• But the most important figure was Iyotheethoss Pandithar (1845– 1914).
  • A native doctor by profession, he was an erudite scholar. He also came under the influence of Colonel Olcott of the Theosophical Society.

  • In the 1890s he began a movement among the Adi Dravidars arguing that they were the original Buddhists who had been consigned to ‘untouchability’ due to their opposition to Vedic Brahminism.
  • He re-read classical Tamil and other texts to make his case. He also encouraged the conversion to Buddhism.
  • He found the greatest following in north Tamilnadu and among the working classes of the Kolar Gold Fields.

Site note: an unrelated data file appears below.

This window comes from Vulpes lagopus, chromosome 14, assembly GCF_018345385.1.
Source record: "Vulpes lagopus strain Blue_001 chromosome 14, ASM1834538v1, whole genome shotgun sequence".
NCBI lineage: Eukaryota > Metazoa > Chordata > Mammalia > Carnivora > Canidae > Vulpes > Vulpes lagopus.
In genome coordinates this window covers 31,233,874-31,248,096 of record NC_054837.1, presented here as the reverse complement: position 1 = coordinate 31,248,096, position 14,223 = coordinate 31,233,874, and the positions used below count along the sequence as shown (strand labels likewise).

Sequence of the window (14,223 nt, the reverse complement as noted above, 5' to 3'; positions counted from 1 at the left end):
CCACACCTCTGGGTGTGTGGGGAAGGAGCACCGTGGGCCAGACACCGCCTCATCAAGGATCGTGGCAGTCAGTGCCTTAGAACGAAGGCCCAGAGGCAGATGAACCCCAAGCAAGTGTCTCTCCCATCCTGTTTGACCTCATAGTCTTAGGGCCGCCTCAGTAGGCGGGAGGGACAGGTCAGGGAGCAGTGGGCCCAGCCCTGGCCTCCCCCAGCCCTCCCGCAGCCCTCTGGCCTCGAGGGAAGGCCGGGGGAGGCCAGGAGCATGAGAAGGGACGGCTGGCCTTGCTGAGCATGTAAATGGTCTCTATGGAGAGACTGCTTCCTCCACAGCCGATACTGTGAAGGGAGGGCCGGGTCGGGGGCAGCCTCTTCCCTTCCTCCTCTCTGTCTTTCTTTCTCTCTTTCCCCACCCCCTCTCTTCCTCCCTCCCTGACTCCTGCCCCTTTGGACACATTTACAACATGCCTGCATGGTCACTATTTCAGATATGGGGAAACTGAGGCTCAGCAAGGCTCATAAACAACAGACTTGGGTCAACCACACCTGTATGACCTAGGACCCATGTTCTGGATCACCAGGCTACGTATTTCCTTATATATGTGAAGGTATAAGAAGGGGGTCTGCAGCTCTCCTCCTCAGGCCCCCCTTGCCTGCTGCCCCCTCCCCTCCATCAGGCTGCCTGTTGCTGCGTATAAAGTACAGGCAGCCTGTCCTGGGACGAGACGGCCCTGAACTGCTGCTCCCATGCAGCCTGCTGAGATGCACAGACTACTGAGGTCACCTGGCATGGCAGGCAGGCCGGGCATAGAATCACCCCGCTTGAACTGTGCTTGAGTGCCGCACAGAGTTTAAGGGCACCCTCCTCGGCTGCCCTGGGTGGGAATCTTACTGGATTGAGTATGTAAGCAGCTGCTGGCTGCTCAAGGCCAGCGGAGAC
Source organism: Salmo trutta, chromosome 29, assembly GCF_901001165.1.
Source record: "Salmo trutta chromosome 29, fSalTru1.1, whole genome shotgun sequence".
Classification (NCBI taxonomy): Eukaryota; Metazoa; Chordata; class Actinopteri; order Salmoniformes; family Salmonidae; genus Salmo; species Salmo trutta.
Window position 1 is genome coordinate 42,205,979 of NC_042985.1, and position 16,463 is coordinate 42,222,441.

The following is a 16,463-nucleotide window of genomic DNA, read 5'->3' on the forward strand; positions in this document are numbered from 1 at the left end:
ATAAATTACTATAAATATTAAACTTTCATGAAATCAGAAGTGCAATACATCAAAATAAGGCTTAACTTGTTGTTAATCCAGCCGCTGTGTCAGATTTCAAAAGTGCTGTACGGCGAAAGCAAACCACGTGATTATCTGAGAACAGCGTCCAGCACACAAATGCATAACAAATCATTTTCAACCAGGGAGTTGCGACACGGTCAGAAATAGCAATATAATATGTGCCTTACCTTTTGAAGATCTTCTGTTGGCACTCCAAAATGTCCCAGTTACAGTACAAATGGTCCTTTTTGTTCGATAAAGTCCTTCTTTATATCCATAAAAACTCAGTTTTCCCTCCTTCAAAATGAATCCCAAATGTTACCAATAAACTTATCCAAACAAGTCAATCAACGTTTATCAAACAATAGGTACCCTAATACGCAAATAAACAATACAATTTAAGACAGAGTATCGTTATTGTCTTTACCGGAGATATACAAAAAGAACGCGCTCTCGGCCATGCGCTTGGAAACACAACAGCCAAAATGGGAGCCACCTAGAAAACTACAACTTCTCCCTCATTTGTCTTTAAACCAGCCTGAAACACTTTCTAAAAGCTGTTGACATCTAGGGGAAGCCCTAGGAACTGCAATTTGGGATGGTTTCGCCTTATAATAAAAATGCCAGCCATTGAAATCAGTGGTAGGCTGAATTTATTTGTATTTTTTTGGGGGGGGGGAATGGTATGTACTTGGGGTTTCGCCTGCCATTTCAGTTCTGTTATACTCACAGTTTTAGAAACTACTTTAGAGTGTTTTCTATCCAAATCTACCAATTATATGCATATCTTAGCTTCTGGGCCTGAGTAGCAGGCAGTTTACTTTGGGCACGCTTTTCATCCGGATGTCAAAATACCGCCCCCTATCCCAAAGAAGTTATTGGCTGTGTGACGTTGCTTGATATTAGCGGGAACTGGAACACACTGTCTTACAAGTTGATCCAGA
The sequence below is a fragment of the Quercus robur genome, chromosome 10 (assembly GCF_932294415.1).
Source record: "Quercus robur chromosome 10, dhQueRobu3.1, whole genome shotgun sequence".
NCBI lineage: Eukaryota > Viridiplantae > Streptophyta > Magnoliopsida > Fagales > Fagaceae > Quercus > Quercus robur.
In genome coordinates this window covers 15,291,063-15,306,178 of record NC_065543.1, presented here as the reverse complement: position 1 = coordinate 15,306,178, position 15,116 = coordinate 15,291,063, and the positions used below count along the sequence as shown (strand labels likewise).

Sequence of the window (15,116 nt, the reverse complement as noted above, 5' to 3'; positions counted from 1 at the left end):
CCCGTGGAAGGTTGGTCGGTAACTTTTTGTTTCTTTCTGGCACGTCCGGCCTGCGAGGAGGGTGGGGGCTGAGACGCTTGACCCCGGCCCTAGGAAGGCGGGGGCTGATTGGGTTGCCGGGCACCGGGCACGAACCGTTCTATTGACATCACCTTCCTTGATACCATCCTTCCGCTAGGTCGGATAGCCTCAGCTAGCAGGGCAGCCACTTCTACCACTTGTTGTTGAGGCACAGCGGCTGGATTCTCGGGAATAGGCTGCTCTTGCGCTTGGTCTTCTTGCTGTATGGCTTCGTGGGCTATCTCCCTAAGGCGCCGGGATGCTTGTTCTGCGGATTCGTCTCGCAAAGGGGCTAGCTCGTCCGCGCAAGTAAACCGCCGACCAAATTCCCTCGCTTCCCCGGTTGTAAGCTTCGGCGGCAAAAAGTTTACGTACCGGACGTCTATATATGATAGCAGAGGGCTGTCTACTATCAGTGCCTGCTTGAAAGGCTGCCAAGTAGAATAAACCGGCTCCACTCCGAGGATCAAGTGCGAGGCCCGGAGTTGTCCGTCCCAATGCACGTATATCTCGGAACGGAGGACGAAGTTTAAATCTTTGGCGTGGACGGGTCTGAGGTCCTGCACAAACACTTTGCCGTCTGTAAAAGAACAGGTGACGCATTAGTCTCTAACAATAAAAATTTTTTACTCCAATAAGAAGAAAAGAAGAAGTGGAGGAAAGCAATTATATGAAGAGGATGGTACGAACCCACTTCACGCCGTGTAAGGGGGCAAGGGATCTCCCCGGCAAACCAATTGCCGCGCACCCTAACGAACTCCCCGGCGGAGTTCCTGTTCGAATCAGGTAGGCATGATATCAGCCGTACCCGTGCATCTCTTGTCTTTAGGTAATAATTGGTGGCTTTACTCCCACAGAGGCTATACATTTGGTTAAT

• In this movement, M. Singavelu and Prof P. Lakshmi Narasu also played an important role.
  • Pandithar ran a weekly journal called Oru Paisa Tamilan (later Tamilan) from 1908 until his death.

Christian Missionaries

  • The official religious policy of the East India Company was one of neutrality towards the native religions.
  • Their reason for continuing this policy was the belief that the earlier Portuguese rule had come to an end because of their attempts to forcibly convert people to Christianity.
  • As a result of this concern, the Company government prohibited the entry of missionaries into the territories under their control.
  • In 1793 two English missionaries, William Carey and John Thomas, both Baptists, set out to India with the intention of starting a mission.
  • In view of the ban on missionary activity they settled down in the Danish Colony of Serampore, north of Calcutta.
  • Carey, along with two other missionaries, Joshua Marshman and William Ward established the Serampore Mission in 1799.